Takeshi Hara is an accomplished journalist, author and educator, and at 70 years of age he could easily choose to rest on his laurels.
But with the energy of a teenager and a “Never give up!” motto, he is dedicated to promoting environmental sustainability based on Japanese history and culture.
As fate would have it, Hara contacted me while I was writing my January column about environmental education and social change. He asked if I was interested in hearing about his latest project — and piqued my interest with mention of what he calls “Environmental Japanology.”
Hara graduated from the Waseda University law faculty and became a career journalist with the Mainichi Shimbun newspaper. He has published numerous books in Japanese on the environment, and in 1993 he won a United Nations Environment Programme (UNEP) Global 500 Award for his work in broadcasting. In 1998 he became a professor in Waseda’s Graduate School of Asia-Pacific Studies, and is now a visiting professor there and at the Tokyo University of Agriculture.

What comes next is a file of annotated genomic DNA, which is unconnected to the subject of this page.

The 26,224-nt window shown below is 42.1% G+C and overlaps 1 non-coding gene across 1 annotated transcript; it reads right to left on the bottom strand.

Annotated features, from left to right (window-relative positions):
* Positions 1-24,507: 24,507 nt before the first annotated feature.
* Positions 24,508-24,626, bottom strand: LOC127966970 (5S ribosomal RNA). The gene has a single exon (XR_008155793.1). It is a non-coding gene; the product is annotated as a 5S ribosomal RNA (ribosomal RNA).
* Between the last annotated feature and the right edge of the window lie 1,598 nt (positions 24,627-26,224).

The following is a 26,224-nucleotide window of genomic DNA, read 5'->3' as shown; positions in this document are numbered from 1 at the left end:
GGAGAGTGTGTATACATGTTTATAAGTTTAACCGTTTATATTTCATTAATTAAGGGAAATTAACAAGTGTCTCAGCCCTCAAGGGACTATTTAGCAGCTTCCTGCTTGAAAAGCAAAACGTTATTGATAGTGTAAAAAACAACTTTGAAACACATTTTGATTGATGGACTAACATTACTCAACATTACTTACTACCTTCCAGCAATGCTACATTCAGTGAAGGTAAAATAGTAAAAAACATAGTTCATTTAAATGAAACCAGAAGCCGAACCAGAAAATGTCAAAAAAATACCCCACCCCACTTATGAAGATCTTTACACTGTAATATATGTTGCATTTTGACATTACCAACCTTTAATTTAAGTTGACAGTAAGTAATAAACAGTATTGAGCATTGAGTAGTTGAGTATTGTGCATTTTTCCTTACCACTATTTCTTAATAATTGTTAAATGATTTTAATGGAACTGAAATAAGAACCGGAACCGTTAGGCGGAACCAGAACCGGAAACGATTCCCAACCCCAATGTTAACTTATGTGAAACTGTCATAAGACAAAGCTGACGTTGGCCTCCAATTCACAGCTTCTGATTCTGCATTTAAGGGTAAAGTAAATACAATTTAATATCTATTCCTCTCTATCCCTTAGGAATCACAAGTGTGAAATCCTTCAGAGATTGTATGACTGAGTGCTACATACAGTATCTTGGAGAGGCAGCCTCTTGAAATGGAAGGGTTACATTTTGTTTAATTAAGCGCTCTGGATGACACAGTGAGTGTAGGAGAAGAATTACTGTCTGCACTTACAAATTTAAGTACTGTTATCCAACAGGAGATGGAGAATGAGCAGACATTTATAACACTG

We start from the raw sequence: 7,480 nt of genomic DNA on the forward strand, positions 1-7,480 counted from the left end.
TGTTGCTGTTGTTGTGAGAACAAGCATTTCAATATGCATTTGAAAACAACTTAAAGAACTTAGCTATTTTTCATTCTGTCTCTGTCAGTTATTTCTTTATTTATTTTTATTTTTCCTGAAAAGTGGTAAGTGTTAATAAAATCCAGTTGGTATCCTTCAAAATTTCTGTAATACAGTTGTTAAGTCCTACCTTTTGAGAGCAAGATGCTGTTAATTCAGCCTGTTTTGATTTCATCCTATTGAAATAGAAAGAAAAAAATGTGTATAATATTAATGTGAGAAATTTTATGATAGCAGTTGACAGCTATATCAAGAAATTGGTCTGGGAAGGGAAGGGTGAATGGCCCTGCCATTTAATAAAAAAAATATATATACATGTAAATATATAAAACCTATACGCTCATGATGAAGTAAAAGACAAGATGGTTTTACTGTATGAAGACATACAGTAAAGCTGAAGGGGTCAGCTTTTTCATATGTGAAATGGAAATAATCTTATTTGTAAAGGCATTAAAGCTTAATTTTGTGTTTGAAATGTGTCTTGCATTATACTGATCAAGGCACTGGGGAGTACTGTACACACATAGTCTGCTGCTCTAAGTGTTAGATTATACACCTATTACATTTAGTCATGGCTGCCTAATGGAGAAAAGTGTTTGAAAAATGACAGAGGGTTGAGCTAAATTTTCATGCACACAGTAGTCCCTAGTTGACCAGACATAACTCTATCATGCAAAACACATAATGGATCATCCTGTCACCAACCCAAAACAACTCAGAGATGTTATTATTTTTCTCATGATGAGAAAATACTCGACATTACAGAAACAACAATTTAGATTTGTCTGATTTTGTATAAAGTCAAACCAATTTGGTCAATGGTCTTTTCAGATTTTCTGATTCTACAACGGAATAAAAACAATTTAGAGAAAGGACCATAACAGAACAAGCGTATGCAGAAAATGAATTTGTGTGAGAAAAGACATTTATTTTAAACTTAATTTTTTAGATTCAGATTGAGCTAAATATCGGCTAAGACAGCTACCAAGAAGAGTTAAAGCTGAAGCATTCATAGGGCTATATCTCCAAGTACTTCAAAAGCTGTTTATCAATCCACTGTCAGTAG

These days, however, Hara’s passion is Waseda Kankyou Jyuku. The English name, Waseda School of Environment (WSE), has a slightly different meaning than the Japanese, so when we met at his office I asked him why he called it a juku (cram school) rather than a Japanese equivalent of “institute” or “school.”
“The term juku is known commonly in China and Japan as a place where students study with a founder and study the founder’s philosophy,” explains Hara, who heads the school. “The idea is that it is a private school independent from societal constraints and restrictions. Our juku receives corporate support but it is nonprofit and transparent.”
The goal of WSE is to educate and inspire “active leaders” who are committed to innovation in order to promote the sustainability of Japanese society and the planet.
“Over the past 50 years, industrial Japan has gone through periods of destruction and renaissance, and WSE hopes to establish ‘Environmental Japanology’ as a means of uniting Japan’s modernization and cultural traditions, in pursuit of a sustainable society,” says Hara.
He believes that Japan can offer the world a valuable paradigm for sustainable development based on Japan’s own, often contradictory experience, including traditions of nature conservation and the modern challenges of severe industrial pollution.
WSE seminars are based on Hara’s belief that a sustainable society will need to synthesize three elements — nature, human beings and culture — and his students explore approaches to social development that harmonize with the natural environment, he explains.